And in Mexico, We’re Merely Players

Awhile ago, I wrote about the drudgery of Peace Corps life and how it does little to improve you. That might have been less than true. Not here, but elsewhere.

The thing is that Mexico has a reputation as a post, a deserved one, as the ‘Posh Corps.’ It has to do with the way the organization set up the program. Mexico began with Tech Transfer, a program that exists only here and owes its conception to the circumstances in which the Peace Corps came to this country.

My city host family's courtyard, for example

My city host family’s courtyard, for example

A particular director of the organization wanted to expand to Mexico. Peace Corps requires that the host country sign a Bilateral Agreement which leaves us more or less free reign to involve ourselves wherever the regional desk and the country office see need. In whichever village or community best suits the methodology defined by the Peace Corps Act and developed by the organization over the last fifty-odd years.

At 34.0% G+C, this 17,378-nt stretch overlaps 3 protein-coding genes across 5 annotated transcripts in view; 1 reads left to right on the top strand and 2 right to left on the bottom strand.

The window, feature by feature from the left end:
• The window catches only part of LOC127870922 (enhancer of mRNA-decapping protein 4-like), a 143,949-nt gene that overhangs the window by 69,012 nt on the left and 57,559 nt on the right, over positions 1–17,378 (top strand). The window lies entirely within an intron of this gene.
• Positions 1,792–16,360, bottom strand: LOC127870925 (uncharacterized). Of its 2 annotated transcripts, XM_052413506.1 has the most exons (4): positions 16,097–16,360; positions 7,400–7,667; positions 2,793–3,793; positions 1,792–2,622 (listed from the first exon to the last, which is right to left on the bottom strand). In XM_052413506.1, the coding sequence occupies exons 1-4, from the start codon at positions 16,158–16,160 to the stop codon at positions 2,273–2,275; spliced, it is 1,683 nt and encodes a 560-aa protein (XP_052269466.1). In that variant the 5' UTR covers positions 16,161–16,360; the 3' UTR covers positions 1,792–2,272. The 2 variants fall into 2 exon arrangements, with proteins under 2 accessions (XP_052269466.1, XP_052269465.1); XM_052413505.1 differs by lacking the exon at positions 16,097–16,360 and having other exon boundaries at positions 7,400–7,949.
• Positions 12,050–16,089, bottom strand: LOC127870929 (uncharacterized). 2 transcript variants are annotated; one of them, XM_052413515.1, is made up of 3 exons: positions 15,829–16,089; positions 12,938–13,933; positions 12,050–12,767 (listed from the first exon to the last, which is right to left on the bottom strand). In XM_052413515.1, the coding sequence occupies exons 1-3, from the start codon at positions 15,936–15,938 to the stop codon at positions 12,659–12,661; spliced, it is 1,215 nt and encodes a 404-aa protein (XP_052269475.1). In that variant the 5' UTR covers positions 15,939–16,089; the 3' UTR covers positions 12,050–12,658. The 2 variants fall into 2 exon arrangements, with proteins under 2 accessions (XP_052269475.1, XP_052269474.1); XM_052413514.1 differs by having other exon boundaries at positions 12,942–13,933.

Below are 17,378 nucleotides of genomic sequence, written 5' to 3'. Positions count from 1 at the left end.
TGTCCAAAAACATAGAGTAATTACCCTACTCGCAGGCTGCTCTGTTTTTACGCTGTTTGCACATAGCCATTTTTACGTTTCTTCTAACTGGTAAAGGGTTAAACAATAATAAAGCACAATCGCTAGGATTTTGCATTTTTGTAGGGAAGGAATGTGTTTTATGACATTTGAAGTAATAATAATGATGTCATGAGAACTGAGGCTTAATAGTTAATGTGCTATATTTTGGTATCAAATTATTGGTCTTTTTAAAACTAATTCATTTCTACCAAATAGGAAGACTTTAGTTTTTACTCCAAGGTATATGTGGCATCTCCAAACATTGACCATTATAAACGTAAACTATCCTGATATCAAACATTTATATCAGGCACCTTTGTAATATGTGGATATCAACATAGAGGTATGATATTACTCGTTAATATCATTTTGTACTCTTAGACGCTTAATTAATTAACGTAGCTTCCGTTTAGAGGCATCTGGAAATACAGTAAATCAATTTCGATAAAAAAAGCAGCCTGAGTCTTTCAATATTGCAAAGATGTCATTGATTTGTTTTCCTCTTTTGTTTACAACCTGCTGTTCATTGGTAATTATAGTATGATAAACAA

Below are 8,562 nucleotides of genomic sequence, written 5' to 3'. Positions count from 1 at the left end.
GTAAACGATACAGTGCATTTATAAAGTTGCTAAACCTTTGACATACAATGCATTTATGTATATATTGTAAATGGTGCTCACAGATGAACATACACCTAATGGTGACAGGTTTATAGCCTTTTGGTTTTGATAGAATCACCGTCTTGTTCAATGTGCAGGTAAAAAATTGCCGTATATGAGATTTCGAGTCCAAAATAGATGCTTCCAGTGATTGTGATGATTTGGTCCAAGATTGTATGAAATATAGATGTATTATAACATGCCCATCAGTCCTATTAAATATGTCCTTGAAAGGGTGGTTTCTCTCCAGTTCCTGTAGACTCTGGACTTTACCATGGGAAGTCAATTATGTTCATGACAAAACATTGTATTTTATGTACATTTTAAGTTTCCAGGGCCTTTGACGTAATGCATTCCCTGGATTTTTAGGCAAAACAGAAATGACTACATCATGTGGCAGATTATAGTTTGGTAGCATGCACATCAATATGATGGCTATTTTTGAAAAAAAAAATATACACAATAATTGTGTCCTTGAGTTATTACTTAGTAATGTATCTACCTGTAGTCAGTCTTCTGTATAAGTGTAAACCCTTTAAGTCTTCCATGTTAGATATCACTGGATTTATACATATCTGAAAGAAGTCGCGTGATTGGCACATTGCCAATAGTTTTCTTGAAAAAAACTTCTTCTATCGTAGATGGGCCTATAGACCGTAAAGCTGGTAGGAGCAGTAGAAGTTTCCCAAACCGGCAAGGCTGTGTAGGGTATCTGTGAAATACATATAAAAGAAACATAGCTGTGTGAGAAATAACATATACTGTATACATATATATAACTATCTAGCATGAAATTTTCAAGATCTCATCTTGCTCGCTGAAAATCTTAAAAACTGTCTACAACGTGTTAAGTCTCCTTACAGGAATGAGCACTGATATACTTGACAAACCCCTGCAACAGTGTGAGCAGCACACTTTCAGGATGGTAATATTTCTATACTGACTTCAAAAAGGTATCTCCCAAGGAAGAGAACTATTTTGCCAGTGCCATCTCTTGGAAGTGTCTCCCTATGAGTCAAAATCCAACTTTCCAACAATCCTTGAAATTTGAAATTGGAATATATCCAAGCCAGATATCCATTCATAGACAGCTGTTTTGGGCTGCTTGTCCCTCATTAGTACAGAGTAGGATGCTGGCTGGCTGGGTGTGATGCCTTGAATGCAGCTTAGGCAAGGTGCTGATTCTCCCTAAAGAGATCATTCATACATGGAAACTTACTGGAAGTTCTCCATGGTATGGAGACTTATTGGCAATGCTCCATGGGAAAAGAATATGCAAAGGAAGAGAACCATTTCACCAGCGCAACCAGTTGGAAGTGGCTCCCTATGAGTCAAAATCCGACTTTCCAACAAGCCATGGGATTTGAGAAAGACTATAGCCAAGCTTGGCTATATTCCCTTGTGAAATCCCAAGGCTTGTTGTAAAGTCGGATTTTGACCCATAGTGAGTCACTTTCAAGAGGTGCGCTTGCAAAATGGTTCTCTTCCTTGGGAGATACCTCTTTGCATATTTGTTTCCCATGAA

In Mexico, we never signed the Bilateral Agreement. Instead, we formed partnerships with particular organs of the Mexican federal government. The first of which was CONACYT, the National Council for Science and Technology, whose purview is the research and development of technology, whether for academic or corporate application. TT, and by extension the Mexico program, took the well trained and educated, ten years’ worth of volunteer classes of doctors of this or that, middle-aged or older, nothing like what you might imagine of a body of Peace Corps recruits.

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